Early language development

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Early language development

  1. 1. Early Language Development<br />Clues to the Structure of <br />the Human Mind<br />
  2. 2. Prelinguistic communication<br />Snow: infants and mothers engage in prelinguistic conversations<br />Mothers interpret the smiles and vocalizations of babies as social<br />culturally different: attributing intentionality to prelinguistic infants<br />Cries and gurgles (when infants are not distressed)<br />Cooing: mostly vowel-like sounds or sequences of sounds<br />Babbling: 5-8 months: syllabic combinations of vowels and consonants<br />allows practice with sounds before use them communicatively<br />Development of pointing<br />12 months point at object, then check adult’s focus of attention<br />18 months  check adult’s focus of attention, then point at object<br />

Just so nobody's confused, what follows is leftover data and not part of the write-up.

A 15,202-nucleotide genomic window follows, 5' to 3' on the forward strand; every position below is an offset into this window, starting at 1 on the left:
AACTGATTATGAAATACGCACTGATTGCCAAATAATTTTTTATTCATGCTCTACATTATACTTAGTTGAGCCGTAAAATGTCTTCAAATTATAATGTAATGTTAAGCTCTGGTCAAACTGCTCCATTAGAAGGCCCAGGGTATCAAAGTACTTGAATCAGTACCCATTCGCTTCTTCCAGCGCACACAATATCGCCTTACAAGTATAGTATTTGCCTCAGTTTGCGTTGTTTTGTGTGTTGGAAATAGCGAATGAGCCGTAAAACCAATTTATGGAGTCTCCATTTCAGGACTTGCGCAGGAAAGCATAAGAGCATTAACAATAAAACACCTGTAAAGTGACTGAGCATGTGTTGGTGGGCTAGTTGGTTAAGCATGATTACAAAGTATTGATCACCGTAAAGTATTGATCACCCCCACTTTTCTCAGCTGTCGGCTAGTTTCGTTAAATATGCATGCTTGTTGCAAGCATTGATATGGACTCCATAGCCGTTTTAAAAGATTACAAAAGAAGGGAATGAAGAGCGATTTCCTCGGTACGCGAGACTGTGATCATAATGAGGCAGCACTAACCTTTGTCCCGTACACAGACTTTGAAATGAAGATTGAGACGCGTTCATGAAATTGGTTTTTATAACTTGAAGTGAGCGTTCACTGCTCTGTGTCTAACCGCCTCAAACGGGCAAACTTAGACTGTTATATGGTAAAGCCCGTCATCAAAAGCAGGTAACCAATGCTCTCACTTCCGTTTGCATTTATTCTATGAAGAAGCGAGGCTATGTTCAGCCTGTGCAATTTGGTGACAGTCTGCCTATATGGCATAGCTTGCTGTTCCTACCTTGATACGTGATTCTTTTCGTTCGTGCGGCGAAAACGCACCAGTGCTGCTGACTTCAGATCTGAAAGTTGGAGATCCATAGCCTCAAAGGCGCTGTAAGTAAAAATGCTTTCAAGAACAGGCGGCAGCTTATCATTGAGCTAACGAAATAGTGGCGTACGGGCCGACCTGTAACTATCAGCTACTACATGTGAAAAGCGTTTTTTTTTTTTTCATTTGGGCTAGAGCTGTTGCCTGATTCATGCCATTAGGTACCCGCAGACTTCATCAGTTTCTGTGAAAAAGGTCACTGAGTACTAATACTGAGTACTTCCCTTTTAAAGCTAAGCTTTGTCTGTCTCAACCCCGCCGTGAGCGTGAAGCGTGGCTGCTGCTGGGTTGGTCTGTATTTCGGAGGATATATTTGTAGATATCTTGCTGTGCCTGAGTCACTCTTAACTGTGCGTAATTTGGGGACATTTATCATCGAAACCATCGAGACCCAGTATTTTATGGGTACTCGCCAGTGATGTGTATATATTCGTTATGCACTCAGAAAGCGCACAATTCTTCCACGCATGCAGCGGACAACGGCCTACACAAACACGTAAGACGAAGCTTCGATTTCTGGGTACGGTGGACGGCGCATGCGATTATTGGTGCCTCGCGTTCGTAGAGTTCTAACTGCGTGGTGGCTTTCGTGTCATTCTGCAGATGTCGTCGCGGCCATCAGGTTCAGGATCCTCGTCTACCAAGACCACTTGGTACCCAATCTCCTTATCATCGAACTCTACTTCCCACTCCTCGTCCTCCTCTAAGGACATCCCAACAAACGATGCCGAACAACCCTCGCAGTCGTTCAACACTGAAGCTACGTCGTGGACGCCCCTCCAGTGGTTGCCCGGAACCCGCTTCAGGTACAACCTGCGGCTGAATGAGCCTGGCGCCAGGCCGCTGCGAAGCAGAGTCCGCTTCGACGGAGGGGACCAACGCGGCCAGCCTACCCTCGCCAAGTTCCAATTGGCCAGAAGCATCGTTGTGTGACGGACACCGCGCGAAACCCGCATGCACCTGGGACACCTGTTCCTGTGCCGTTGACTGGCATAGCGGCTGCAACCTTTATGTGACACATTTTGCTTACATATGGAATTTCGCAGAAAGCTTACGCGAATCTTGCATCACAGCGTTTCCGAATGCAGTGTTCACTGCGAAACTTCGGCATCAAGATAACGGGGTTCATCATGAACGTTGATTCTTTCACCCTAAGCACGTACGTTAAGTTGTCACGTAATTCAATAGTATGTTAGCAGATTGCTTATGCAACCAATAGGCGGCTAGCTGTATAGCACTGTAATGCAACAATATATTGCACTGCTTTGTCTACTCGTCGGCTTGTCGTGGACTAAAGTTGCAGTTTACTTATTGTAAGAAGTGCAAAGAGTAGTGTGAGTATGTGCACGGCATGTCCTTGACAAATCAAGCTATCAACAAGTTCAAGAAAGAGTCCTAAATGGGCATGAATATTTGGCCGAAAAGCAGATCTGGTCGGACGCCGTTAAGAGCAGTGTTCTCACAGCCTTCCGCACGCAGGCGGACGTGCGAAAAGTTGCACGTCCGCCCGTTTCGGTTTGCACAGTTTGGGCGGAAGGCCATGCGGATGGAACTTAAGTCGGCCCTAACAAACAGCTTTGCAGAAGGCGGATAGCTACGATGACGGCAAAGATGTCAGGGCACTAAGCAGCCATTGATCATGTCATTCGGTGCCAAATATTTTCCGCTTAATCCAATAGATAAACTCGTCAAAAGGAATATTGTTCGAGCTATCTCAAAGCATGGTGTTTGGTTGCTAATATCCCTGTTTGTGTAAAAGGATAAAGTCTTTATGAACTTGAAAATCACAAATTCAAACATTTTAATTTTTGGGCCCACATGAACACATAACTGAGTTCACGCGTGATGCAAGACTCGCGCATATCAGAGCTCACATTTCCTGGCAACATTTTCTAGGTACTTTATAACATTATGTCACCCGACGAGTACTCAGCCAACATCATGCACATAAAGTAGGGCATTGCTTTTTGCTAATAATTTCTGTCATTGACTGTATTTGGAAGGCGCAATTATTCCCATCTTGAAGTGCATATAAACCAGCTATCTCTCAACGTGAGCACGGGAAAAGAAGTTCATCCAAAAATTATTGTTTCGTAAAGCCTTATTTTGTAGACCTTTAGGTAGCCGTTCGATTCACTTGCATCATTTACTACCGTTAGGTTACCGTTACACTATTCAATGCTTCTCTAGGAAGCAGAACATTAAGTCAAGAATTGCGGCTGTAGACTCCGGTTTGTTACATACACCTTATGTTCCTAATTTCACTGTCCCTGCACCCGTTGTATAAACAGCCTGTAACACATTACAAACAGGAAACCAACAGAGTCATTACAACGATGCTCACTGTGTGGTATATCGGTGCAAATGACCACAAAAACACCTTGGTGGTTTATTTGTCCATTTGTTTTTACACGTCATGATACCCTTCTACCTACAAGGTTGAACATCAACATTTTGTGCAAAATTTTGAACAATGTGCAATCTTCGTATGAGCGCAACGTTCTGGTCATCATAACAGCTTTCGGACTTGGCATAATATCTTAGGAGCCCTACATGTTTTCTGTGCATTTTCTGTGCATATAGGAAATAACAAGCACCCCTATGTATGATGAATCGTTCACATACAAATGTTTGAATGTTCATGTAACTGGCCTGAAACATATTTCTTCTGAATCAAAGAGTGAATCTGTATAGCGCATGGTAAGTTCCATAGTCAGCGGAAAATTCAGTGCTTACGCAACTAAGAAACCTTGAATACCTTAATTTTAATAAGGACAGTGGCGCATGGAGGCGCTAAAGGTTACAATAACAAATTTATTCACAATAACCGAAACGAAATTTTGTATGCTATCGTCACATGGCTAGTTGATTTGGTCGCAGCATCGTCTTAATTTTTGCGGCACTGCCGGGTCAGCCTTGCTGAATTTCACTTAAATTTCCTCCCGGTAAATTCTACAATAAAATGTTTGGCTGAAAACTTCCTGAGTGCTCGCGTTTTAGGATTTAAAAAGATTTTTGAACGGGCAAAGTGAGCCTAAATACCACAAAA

3. 3. Prelinguistic gestures<br />Gestures: actions and vocalizations which are produced with deliberate intention to communicate, but which do not take the form of recognizable linguistic units<br />start around 8 months of age <br />Bates et al.: 2 communicative/pragmatic acts (e.g., in pointing)<br />Proto-Declaratives (Assertions): the use of an object as a means of obtaining adult attention<br />Proto-Imperatives (Requests): the use of adults as a means to an object<br />